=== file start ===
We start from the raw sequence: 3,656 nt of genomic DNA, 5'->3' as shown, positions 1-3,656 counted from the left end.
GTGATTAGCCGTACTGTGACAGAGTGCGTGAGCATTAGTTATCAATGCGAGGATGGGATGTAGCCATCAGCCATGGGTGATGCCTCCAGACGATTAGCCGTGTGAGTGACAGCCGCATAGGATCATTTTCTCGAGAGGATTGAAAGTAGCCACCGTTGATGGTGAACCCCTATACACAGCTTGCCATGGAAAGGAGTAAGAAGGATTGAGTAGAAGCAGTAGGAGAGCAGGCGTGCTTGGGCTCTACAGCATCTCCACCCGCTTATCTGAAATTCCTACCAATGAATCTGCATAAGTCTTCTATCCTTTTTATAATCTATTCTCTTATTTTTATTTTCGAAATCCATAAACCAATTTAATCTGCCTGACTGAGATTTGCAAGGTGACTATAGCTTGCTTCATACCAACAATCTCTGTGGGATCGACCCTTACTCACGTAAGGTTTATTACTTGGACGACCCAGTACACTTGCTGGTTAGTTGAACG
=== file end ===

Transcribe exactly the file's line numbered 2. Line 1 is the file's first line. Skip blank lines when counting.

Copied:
GTGATTAGCCGTACTGTGACAGAGTGCGTGAGCATTAGTTATCAATGCGAGGATGGGATGTAGCCATCAGCCATGGGTGATGCCTCCAGACGATTAGCCGTGTGAGTGACAGCCGCATAGGATCATTTTCTCGAGAGGATTGAAAGTAGCCACCGTTGATGGTGAACCCCTATACACAGCTTGCCATGGAAAGGAGTAAGAAGGATTGAGTAGAAGCAGTAGGAGAGCAGGCGTGCTTGGGCTCTACAGCATCTCCACCCGCTTATCTGAAATTCCTACCAATGAATCTGCATAAGTCTTCTATCCTTTTTATAATCTATTCTCTTATTTTTATTTTCGAAATCCATAAACCAATTTAATCTGCCTGACTGAGATTTGCAAGGTGACTATAGCTTGCTTCATACCAACAATCTCTGTGGGATCGACCCTTACTCACGTAAGGTTTATTACTTGGACGACCCAGTACACTTGCTGGTTAGTTGAACG